Skip to main content
ARS Home » News & Events » News Articles » Research News » 2013 » Reclaiming Turf from an Irksome Invader

Archived Page

This page has been archived and is being provided for reference purposes only. The page is no longer being updated, and therefore, links on the page may be invalid.

Read the magazine story to find out more.

Photo: Scotch broom flowers. Link to photo information
ARS researchers have put together an improved strategy for controlling the aggressive and invasive perennial scotch broom in the Pacific Northwest. Photo courtesy of J.S. Peterson @ USDA-NRCS PLANTS Database

For further reading

Reclaiming Turf from an Irksome Invader

By Ann Perry
November 12, 2013

At the Joint Base Lewis-McChord military installation near Tacoma, Wash., efforts to thwart a flowery intruder are benefiting significantly from U.S. Department of Agriculture (USDA) backup. Agricultural Research Service (ARS) entomologists helped resource managers at the base evaluate different strategies for controlling flourishing thickets of Scotch broom (Cytisus scoparius), a native European perennial that can grow more than six feet tall. ARS is USDA's chief intramural scientific research agency.

To date, the plant has been controlled at Fort Lewis with some success by using controlled burns, mowing, or by releasing a biological control agent, the Scotch broom seed weevil. The mowing and burning control strategies had been applied to many Fort Lewis sites for at least 20 years. Previous research suggested that burning did not disrupt the native prairie plants, but sometimes Scotch broom that was mowed came back even more vigorously, an outcome that could result in an endless loop of ineffective eradication efforts.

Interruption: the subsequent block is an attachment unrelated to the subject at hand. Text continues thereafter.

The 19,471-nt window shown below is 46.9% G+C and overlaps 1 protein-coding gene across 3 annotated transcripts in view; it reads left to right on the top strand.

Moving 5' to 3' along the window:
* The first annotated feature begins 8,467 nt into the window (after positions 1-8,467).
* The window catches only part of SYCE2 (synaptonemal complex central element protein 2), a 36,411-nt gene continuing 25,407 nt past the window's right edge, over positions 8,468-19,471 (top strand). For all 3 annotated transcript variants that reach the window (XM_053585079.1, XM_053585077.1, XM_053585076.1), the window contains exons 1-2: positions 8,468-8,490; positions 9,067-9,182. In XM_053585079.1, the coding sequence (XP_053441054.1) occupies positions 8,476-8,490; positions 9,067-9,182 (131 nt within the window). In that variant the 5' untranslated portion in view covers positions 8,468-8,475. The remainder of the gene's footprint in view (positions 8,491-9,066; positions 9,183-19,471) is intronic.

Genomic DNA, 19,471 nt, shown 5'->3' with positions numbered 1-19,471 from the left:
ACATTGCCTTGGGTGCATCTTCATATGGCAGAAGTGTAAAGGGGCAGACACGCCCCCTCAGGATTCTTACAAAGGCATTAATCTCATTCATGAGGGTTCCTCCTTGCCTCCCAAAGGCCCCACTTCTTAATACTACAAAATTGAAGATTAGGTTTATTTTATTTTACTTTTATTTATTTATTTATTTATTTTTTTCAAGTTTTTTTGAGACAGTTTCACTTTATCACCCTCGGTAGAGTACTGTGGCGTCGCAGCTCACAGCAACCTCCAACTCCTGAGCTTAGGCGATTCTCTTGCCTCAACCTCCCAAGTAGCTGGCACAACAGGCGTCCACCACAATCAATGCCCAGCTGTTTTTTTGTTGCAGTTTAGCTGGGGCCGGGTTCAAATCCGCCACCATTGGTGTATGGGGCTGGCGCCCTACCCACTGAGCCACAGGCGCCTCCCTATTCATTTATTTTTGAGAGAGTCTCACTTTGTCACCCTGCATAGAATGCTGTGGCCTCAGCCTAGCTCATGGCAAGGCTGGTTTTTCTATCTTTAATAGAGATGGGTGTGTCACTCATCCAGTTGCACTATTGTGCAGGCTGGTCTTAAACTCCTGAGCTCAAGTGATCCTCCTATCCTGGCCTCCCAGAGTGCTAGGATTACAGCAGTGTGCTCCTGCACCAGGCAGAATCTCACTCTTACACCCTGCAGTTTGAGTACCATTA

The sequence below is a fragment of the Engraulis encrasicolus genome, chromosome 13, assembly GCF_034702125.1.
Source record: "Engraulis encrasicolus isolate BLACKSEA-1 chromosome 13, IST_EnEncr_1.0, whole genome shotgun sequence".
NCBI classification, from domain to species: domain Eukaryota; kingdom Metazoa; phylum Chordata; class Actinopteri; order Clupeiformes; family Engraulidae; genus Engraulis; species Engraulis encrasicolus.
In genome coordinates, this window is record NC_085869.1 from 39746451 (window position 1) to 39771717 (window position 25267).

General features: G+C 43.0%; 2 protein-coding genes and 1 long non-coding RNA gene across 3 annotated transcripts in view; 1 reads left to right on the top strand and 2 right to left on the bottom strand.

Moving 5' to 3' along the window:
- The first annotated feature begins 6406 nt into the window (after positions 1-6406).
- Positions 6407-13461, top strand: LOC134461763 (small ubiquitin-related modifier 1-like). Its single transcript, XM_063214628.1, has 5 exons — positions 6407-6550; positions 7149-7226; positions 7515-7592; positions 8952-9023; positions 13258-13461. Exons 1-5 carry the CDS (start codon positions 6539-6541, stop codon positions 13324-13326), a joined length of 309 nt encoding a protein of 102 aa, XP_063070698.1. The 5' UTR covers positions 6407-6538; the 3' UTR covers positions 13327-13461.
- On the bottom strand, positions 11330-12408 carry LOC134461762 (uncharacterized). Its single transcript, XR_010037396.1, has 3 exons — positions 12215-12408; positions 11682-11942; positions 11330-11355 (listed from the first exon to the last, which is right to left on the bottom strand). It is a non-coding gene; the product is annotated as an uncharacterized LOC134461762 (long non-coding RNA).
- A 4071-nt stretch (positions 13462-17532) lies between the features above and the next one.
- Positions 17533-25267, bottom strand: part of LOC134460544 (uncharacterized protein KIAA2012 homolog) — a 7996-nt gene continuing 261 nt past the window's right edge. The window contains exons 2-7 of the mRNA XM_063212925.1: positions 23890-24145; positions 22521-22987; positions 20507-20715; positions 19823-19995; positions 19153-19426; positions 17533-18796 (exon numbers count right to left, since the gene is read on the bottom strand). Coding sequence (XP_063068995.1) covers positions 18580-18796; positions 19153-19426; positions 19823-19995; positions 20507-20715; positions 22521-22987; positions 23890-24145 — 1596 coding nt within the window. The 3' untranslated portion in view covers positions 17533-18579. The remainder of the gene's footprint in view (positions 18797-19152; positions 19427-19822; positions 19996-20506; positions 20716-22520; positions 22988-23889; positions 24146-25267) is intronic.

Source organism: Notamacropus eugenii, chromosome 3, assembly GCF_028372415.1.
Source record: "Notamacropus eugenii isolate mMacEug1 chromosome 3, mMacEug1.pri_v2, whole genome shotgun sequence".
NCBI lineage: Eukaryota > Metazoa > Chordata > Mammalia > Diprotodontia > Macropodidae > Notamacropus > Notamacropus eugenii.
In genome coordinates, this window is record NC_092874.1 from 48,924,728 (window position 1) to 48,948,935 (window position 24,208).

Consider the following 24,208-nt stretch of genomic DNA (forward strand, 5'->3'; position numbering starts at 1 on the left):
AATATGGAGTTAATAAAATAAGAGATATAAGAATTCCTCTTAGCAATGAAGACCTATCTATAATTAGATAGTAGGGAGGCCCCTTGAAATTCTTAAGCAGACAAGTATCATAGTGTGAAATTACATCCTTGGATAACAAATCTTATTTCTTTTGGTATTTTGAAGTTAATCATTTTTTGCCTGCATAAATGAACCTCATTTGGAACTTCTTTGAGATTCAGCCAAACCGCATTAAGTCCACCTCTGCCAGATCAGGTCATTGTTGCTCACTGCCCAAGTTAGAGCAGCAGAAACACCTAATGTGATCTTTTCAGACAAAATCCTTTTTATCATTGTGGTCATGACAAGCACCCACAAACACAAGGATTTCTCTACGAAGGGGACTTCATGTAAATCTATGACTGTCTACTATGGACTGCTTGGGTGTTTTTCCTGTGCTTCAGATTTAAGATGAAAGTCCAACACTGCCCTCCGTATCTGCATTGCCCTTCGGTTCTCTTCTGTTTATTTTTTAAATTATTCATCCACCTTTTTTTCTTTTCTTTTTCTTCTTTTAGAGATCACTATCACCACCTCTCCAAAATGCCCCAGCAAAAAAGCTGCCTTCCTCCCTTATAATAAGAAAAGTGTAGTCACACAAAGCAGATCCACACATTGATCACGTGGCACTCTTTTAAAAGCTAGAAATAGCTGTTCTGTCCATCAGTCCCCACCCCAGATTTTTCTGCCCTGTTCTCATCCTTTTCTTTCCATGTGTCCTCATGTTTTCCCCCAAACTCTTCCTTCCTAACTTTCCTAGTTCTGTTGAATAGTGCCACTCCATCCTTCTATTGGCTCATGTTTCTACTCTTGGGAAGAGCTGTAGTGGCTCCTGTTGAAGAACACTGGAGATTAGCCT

ARS research leader Ray Carruthers and ARS entomologist Angelica Reddy evaluated options for controlling the vegetation with different combinations of weevil seed predation, mowing, and burning. Both scientists work at the ARS Exotic and Invasive Weeds Research Unit in Albany, Calif.

The team assessed the effectiveness of different measures by surveying pods and plants for two seasons to measure seed production, seed predation by the weevils, weevil numbers in pods, and seed bank densities. They found that combining weevil predation with either burning or mowing reduced the number of pods per plant, healthy and mature seeds per plant, and seed bank densities significantly more than just using weevils alone.

As a result of their findings, the researchers believe using 3-year rotation fires with seed predation could improve long-term efforts to control Scotch broom at Fort Lewis.

Results from this study were published in 2012 in Invasive Plant Science and Management, and the paper received an award from the Weed Science Society of America in 2013 for the "Outstanding Paper in Invasive Plant Science and Management."

Read more about this work in the October 2013 issue of Agricultural Research magazine.